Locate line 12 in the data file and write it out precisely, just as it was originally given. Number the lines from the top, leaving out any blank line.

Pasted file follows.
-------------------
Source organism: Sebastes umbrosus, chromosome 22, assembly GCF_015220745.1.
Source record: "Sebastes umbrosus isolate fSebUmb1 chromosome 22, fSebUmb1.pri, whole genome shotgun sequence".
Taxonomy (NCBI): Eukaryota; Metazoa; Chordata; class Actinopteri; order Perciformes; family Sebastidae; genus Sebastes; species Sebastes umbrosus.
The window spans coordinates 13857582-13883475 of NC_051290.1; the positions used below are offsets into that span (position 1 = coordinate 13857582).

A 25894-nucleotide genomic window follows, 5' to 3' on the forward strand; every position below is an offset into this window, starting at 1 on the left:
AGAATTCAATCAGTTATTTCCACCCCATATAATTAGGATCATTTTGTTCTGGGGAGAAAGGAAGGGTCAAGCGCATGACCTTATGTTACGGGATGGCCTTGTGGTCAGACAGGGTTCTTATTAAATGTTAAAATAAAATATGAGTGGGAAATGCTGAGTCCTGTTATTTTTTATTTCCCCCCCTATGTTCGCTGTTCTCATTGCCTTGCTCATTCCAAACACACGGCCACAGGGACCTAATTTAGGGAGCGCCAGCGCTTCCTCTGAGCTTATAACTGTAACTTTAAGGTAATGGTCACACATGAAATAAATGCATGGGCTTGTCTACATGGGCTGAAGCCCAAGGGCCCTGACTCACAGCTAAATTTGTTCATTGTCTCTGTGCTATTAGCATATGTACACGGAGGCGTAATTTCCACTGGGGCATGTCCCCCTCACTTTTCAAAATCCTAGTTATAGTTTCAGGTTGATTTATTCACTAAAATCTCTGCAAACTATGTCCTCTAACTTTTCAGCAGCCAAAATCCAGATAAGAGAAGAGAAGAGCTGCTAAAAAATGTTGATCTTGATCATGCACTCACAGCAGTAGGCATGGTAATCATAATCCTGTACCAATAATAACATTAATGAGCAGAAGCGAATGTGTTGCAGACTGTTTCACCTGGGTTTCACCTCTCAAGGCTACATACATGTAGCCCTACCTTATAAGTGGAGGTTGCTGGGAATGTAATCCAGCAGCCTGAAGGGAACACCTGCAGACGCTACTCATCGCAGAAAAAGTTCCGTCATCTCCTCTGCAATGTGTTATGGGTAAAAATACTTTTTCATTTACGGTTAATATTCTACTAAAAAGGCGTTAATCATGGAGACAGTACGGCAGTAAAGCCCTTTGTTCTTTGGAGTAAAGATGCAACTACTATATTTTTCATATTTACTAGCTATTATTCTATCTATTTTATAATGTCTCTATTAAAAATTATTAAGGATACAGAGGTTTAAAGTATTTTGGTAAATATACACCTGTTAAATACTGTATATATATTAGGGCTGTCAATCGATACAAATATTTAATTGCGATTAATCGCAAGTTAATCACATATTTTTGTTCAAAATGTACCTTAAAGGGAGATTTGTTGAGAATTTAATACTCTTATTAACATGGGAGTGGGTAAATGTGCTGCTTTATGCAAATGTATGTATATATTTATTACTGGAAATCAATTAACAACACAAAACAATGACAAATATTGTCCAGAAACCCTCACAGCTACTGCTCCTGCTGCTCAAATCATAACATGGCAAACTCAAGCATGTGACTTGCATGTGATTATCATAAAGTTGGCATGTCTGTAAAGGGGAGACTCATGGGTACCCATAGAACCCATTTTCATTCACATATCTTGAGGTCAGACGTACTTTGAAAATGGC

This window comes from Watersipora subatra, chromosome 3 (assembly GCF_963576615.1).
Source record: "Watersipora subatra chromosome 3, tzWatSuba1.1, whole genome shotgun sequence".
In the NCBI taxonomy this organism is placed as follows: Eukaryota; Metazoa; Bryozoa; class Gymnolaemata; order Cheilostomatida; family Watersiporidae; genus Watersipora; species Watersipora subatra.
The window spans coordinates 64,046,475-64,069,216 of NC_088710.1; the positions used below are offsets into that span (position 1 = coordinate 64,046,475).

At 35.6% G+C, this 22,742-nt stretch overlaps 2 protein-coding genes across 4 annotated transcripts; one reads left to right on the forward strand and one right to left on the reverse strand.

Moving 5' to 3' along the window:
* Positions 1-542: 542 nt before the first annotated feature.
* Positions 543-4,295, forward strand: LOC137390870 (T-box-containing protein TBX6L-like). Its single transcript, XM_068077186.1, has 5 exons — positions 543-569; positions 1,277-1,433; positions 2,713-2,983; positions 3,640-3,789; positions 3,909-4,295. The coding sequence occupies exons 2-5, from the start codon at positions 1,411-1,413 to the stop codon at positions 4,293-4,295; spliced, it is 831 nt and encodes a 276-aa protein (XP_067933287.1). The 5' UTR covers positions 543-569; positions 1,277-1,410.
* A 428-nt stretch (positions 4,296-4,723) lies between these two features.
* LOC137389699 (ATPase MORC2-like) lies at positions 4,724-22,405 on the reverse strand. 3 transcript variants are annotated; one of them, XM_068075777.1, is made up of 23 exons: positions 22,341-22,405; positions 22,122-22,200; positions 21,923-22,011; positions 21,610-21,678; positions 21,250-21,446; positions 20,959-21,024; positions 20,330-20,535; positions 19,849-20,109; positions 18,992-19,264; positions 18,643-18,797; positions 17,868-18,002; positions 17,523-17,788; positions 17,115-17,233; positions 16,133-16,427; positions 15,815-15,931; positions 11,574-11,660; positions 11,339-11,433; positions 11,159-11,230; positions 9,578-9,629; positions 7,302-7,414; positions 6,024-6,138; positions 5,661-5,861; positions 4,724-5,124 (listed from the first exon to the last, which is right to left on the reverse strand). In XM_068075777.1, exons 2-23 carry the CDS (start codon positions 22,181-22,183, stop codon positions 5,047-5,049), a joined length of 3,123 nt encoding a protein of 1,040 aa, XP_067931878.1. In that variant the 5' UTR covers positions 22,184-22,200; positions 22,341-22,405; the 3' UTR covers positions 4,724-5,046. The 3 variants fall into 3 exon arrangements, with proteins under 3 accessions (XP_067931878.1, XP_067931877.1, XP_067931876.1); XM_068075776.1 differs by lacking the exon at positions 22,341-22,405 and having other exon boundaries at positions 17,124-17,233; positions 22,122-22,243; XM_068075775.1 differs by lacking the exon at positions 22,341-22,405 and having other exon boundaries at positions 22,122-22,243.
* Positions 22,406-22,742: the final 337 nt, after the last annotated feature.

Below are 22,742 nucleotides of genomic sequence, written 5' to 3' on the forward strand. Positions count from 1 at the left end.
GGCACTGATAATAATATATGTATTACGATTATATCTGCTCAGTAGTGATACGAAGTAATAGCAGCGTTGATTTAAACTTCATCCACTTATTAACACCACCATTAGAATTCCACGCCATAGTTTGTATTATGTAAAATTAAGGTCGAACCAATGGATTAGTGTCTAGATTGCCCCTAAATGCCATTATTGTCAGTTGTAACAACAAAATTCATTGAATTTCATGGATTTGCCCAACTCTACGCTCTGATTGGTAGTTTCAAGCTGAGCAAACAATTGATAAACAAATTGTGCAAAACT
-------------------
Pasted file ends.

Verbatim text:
Moving 5' to 3' along the window: